Day Tripping in Greece

Business travel to Greece? Tough job but somebody had to do it.  We left during fourth of July weekend 2015 and had a few extra days to experience Greece before the conference. Epic time to be in Athens, with the EU referendum up for a vote!

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We took a Thursday morning flight from the U.S. east coast, with a significant layover in Toronto before the 10 hour flight to Athens. We arrived in Greece early Friday morning, checking in at the Athens Hilton before noon.  My husband was only spending the weekend in Greece, so we made the most of our short site-seeing time! We hit the ground running on Friday and did not let up until his flight Monday morning. In that short time span, we appreciated Poseidon's Aegean Sea view, toured 3 islands by ferry, consulted the Oracle at Delphi (she said "yes, maybe"), visited every major site in Athens, ate a year's worth of olive oil, and witnessed the OXI/NAI demonstrations in Syntagma Square.  THAT's how you speed-travel!!

Cape Sounio and the Temple of Poseidon

During check-in, we immediately signed up for Friday's afternoon bus tour to Cape Sounio, just a couple of hours drive along the beautiful Saronic Gulf coast. The sea air (and 50 mph+ winds) were invigorating! Growing up, I thought that I would be an anthropologist or archaeologist (kids are much wiser about their true nature than adults). Visiting archaic grecian ruins has always been on my bucket list, so standing in front of Poseidon's Temple contemplating 2000+ years of human endeavor, religious practices, and ritual was a dream come true! Cape Sounio provides a panoramic view of the sparkling aqua-marine blues and greens of the Aegean Sea, from Kea to Peloponnese. The temple was built in 44 B.C., with Doric (plain) columns. Because of the salty sea air and high winds, the ruins continue to erode. To restore ruins while maintaining authenticity, 70% of the structure needs to remain (otherwise, the "restoration" is actually a "reproduction"). Poseidon's Temple is beyond restoration, so I felt privileged to imagine its former glory and consider its legacy.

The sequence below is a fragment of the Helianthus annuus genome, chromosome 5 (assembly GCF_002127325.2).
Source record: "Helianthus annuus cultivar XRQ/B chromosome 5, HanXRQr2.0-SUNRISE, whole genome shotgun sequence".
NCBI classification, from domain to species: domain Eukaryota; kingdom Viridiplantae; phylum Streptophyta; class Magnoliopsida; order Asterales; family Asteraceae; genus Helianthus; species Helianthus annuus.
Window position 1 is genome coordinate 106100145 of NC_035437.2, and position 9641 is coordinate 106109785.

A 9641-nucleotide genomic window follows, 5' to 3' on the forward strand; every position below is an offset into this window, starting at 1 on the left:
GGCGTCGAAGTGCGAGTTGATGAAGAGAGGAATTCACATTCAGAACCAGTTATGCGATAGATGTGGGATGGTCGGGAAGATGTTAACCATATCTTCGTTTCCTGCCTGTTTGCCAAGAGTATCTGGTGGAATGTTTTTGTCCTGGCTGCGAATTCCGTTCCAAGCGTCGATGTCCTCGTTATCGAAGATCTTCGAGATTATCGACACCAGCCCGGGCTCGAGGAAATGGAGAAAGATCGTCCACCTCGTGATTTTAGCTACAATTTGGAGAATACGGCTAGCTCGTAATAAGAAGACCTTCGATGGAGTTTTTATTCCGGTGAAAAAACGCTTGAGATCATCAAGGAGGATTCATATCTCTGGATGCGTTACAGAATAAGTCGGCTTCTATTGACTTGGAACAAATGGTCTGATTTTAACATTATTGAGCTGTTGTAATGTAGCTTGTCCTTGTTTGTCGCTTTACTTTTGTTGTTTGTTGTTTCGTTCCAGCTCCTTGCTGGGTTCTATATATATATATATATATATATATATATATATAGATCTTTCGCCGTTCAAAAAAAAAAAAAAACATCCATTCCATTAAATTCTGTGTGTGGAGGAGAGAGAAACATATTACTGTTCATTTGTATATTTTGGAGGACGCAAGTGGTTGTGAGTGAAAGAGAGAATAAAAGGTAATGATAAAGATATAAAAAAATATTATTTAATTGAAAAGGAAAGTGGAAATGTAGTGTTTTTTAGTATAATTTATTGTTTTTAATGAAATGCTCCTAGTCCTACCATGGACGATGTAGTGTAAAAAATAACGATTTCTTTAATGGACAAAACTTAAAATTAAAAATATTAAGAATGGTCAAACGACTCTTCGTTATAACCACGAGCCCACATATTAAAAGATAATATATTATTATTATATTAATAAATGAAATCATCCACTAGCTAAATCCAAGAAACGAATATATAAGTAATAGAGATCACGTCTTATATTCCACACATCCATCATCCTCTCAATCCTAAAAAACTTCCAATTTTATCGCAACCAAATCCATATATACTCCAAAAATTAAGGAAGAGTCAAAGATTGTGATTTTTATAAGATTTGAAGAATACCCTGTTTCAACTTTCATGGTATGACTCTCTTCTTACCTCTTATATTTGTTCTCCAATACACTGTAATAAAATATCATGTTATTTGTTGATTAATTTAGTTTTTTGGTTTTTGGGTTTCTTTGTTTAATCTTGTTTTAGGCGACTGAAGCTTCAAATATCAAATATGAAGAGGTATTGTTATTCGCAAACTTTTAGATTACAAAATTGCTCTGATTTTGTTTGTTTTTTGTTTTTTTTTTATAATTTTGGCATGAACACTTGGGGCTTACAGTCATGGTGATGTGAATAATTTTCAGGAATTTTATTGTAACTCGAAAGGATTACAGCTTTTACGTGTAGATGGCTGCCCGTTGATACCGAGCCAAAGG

Poseidon's Temple

Ferry Cruise to Hydra, Poros, Aegina

Saturday, early morning. We arose, showered (I think), and greeted the tour guide in the hotel lobby. Greece's #1 economic product is tourism and they have it down to a science! By 9:00 am, we were on-board the ferry, listening to live Greek tunes and considering the viability of ouzo for breakfast. It's quite a long boat ride to the first destination, Hydra! We read, napped, ate, and ogled our fellow European travelers for several hours before finally disembarking on terra firma at Hydra...but the wait was worth it! This is the Greece in magazines and travel guides! Hydra is best explored on foot or donkey (no cars on this island). We've experienced the smell of donkey pee in the Grand Canyon, so we chose to hoof it ourselves. From the port, everywhere is "up", with rewarding views that are truly stunning! We spent about 2 hours in Hydra, which included a toe dip in the sea. The ferry then headed to Poros, about an hour from Hydra. If I ever move to Greece to write a novel, Poros will be my home. It's the smallest of the three islands we toured and felt calm and artsy. Aegina was our final island stop on this tour. We arrived around 3:00 p.m. Much bigger than the other two islands, Aegina feels "lived in". We chose an optional bus tour to the Temple of Athena, stopping briefly at the Byzantine Church of Saint Nectarios on the way back to the port. This side-tour was very much worth the extra $25/person! Our tour guide was informative and I learned a lot in two a half hours about the island, Greek mythology, Byzantine times, and pistachios. Our ferry set return sail to Athens around 5:30 and we were docked by 7:30 pm.